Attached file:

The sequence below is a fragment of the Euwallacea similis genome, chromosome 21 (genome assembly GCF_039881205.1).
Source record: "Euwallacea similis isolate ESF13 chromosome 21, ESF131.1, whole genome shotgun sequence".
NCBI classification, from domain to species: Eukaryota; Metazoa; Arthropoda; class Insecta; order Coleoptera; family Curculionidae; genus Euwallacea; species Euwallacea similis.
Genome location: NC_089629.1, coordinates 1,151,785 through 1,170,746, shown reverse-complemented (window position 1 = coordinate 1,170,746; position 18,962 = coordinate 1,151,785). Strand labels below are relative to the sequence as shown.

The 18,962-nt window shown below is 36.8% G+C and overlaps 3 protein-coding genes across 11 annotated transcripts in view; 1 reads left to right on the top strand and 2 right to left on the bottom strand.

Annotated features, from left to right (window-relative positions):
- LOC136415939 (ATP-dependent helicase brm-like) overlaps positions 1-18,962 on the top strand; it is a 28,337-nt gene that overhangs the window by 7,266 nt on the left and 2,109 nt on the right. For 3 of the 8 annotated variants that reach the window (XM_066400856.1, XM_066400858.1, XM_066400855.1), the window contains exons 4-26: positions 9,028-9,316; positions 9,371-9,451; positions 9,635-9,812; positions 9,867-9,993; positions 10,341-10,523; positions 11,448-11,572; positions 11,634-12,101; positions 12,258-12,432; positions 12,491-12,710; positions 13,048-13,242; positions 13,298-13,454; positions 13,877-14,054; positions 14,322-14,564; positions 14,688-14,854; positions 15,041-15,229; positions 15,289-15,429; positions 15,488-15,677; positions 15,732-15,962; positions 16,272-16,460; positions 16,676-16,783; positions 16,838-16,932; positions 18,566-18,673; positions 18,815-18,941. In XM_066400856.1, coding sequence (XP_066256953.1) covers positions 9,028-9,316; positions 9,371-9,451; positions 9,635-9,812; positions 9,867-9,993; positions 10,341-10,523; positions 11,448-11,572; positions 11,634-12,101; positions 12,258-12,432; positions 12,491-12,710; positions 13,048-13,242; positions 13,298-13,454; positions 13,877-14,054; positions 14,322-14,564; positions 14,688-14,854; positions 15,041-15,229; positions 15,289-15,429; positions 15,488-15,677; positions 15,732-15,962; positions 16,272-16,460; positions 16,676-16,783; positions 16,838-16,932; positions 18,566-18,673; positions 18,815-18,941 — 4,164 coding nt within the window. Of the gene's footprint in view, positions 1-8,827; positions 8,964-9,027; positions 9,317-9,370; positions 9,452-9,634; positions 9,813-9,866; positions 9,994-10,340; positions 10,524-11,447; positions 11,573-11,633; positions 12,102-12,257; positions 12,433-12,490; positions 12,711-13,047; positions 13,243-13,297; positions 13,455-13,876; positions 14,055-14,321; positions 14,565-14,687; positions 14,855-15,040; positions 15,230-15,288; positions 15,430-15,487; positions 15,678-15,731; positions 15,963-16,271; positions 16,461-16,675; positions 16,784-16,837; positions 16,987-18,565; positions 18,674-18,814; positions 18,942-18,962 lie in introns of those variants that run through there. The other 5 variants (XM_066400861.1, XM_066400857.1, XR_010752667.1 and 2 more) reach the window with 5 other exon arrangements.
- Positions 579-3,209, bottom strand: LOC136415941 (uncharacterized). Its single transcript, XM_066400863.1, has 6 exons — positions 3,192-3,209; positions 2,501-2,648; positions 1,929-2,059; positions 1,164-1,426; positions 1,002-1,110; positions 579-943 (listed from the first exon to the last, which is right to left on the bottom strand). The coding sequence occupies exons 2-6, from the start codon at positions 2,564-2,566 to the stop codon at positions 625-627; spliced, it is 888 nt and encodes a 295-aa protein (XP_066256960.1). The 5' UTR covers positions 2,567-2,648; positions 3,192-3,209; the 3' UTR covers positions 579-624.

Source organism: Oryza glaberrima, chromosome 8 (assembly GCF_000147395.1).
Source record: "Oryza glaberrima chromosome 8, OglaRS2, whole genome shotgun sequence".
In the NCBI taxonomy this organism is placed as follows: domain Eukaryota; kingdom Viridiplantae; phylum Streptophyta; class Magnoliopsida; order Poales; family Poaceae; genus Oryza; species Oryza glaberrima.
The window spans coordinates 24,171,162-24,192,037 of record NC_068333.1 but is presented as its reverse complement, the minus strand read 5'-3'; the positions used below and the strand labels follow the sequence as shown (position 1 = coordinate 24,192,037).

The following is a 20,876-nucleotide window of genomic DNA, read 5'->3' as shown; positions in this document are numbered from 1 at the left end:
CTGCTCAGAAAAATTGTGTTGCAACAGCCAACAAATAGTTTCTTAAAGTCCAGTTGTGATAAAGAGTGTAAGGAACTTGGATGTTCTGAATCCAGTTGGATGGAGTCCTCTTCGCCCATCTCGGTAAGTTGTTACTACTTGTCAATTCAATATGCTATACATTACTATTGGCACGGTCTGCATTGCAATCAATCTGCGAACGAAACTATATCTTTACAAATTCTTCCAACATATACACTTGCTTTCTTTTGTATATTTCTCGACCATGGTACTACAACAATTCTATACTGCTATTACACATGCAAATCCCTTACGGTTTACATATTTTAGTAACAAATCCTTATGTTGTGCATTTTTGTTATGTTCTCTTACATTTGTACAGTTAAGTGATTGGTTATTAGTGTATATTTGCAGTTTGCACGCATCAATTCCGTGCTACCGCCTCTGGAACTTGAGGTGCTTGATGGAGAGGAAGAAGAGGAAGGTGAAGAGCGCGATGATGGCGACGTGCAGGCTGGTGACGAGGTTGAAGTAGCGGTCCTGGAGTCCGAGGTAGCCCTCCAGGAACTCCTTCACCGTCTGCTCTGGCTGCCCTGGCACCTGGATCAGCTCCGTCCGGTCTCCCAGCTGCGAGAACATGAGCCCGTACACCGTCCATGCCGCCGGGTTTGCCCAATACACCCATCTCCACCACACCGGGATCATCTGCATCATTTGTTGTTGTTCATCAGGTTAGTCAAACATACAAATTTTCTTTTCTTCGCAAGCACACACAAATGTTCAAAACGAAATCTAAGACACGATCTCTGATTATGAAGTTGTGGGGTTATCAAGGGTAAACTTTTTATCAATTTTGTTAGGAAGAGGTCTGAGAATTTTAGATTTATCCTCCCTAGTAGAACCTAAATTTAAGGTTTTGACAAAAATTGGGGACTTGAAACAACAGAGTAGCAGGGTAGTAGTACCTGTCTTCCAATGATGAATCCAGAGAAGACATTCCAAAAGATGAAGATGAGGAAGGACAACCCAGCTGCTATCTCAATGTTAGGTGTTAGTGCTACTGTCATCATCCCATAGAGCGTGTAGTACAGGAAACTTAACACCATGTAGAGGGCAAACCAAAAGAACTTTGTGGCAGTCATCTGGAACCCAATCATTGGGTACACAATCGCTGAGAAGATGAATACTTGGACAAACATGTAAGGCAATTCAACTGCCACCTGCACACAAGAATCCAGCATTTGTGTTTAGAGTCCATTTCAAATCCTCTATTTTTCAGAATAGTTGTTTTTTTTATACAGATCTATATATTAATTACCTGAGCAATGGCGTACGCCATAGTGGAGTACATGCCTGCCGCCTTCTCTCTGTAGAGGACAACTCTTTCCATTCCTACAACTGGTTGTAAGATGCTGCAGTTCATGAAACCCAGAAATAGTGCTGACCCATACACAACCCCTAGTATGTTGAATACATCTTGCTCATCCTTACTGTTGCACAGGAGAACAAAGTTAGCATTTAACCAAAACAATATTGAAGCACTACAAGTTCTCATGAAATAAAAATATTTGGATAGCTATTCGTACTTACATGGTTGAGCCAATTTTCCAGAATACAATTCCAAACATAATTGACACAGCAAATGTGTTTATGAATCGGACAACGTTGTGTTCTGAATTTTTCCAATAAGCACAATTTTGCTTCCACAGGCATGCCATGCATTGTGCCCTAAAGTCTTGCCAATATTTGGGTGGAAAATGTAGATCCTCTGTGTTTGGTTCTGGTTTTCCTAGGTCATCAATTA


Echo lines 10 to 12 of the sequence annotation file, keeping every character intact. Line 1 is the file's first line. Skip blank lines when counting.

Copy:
Source record: "Oryza glaberrima chromosome 8, OglaRS2, whole genome shotgun sequence".
In the NCBI taxonomy this organism is placed as follows: domain Eukaryota; kingdom Viridiplantae; phylum Streptophyta; class Magnoliopsida; order Poales; family Poaceae; genus Oryza; species Oryza glaberrima.
The window spans coordinates 24,171,162-24,192,037 of record NC_068333.1 but is presented as its reverse complement, the minus strand read 5'-3'; the positions used below and the strand labels follow the sequence as shown (position 1 = coordinate 24,192,037).